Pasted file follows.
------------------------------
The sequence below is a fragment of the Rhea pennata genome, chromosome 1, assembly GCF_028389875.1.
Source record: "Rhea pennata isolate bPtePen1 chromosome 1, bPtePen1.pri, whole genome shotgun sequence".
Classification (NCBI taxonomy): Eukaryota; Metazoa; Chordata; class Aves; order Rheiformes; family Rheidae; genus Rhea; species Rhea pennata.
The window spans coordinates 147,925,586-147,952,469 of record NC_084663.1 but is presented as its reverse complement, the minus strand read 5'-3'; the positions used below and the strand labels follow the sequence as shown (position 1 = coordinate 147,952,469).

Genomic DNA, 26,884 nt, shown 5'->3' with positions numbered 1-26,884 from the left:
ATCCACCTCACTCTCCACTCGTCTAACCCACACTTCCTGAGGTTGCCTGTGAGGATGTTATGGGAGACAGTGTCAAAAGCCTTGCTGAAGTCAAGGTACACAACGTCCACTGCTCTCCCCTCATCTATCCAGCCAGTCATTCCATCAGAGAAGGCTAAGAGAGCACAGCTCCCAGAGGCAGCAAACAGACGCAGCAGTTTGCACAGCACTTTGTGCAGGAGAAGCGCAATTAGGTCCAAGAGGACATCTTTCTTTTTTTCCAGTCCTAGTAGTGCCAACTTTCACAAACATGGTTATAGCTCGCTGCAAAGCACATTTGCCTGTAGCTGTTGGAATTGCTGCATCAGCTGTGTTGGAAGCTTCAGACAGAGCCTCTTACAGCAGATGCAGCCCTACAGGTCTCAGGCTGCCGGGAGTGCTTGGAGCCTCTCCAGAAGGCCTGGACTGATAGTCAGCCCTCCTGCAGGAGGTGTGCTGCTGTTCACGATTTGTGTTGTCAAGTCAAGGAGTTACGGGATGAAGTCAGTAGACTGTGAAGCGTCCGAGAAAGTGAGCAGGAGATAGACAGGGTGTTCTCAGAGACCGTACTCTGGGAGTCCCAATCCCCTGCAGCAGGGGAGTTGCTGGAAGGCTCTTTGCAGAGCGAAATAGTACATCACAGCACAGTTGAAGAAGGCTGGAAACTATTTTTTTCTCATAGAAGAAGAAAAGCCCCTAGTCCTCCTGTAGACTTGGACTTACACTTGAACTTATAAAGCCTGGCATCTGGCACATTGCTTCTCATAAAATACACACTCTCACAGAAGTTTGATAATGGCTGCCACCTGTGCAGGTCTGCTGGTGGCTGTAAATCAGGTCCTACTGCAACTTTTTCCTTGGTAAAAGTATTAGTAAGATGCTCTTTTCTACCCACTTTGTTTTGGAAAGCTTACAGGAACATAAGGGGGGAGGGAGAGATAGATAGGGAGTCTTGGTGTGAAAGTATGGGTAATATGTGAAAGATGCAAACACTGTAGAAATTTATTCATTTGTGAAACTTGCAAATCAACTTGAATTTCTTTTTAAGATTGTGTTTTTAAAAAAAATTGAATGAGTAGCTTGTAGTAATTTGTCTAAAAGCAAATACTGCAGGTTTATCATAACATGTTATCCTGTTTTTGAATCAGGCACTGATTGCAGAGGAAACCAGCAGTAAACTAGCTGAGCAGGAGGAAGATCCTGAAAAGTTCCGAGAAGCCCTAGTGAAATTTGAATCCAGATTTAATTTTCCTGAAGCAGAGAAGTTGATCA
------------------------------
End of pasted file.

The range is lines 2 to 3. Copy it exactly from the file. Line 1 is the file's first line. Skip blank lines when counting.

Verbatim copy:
Source record: "Rhea pennata isolate bPtePen1 chromosome 1, bPtePen1.pri, whole genome shotgun sequence".
Classification (NCBI taxonomy): Eukaryota; Metazoa; Chordata; class Aves; order Rheiformes; family Rheidae; genus Rhea; species Rhea pennata.